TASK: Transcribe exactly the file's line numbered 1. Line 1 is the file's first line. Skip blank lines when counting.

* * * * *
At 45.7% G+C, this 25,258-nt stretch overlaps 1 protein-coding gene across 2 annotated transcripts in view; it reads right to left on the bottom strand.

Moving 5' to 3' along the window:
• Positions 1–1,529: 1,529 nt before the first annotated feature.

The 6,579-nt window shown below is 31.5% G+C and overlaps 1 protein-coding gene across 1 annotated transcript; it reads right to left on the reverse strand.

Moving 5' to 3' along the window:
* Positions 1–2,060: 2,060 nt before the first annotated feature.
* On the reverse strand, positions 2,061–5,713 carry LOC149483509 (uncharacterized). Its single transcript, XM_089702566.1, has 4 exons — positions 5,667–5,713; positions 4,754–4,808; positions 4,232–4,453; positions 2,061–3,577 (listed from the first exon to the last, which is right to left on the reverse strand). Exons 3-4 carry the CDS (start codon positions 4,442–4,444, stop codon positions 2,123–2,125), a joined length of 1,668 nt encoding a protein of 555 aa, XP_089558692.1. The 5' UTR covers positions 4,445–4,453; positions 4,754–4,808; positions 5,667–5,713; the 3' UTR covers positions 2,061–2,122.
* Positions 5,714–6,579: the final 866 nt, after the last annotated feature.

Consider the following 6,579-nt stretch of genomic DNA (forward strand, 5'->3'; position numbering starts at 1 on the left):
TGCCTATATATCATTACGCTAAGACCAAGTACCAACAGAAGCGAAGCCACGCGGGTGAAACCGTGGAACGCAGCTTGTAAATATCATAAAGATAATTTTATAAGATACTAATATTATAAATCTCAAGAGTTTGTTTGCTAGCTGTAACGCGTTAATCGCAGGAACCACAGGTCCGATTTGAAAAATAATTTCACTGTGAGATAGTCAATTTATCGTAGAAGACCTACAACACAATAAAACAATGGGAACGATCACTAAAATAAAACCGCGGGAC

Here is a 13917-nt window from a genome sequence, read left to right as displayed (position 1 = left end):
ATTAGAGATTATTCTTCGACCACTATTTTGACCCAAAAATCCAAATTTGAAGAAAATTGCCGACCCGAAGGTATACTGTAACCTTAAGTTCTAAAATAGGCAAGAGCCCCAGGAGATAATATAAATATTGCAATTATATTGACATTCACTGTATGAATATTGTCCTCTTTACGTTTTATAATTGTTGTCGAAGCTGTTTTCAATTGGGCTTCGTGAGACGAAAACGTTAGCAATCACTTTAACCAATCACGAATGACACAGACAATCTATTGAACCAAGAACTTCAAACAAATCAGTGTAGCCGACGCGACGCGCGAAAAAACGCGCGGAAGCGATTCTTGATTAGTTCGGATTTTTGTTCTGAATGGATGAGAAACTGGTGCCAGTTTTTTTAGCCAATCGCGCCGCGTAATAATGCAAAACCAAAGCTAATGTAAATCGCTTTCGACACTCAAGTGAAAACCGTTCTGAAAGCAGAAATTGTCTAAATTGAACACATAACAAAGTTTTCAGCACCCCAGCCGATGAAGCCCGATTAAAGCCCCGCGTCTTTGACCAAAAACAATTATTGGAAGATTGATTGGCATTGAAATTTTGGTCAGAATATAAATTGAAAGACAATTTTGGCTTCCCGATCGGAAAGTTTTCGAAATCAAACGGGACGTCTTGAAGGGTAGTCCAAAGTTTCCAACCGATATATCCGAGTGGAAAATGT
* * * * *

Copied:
At 45.7% G+C, this 25,258-nt stretch overlaps 1 protein-coding gene across 2 annotated transcripts in view; it reads right to left on the bottom strand.